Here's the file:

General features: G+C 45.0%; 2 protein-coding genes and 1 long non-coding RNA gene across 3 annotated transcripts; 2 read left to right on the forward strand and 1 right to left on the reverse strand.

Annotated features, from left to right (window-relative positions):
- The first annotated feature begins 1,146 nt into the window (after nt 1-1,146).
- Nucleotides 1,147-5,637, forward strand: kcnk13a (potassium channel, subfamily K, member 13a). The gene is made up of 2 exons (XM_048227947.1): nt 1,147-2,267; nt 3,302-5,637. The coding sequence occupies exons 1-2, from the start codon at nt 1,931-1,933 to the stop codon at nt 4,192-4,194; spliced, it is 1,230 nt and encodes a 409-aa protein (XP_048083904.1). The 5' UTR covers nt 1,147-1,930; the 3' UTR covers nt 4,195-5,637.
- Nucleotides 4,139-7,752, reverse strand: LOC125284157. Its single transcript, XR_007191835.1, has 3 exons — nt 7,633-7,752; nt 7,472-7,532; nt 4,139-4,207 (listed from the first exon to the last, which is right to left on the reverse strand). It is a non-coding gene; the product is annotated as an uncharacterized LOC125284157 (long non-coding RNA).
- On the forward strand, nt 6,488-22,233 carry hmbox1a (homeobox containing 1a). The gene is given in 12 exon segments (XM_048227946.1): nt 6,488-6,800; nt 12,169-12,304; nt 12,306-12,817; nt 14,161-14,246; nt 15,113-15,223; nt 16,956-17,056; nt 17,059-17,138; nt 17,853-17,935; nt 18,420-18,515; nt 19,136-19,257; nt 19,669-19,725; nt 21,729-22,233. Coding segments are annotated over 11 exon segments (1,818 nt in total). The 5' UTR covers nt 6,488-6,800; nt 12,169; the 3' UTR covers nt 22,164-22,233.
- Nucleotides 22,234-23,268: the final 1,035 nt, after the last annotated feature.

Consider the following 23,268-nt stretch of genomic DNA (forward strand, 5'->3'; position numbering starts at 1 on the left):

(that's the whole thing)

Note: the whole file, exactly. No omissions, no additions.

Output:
General features: G+C 45.0%; 2 protein-coding genes and 1 long non-coding RNA gene across 3 annotated transcripts; 2 read left to right on the forward strand and 1 right to left on the reverse strand.

Annotated features, from left to right (window-relative positions):
- The first annotated feature begins 1,146 nt into the window (after nt 1-1,146).
- Nucleotides 1,147-5,637, forward strand: kcnk13a (potassium channel, subfamily K, member 13a). The gene is made up of 2 exons (XM_048227947.1): nt 1,147-2,267; nt 3,302-5,637. The coding sequence occupies exons 1-2, from the start codon at nt 1,931-1,933 to the stop codon at nt 4,192-4,194; spliced, it is 1,230 nt and encodes a 409-aa protein (XP_048083904.1). The 5' UTR covers nt 1,147-1,930; the 3' UTR covers nt 4,195-5,637.
- Nucleotides 4,139-7,752, reverse strand: LOC125284157. Its single transcript, XR_007191835.1, has 3 exons — nt 7,633-7,752; nt 7,472-7,532; nt 4,139-4,207 (listed from the first exon to the last, which is right to left on the reverse strand). It is a non-coding gene; the product is annotated as an uncharacterized LOC125284157 (long non-coding RNA).
- On the forward strand, nt 6,488-22,233 carry hmbox1a (homeobox containing 1a). The gene is given in 12 exon segments (XM_048227946.1): nt 6,488-6,800; nt 12,169-12,304; nt 12,306-12,817; nt 14,161-14,246; nt 15,113-15,223; nt 16,956-17,056; nt 17,059-17,138; nt 17,853-17,935; nt 18,420-18,515; nt 19,136-19,257; nt 19,669-19,725; nt 21,729-22,233. Coding segments are annotated over 11 exon segments (1,818 nt in total). The 5' UTR covers nt 6,488-6,800; nt 12,169; the 3' UTR covers nt 22,164-22,233.
- Nucleotides 22,234-23,268: the final 1,035 nt, after the last annotated feature.

Consider the following 23,268-nt stretch of genomic DNA (forward strand, 5'->3'; position numbering starts at 1 on the left):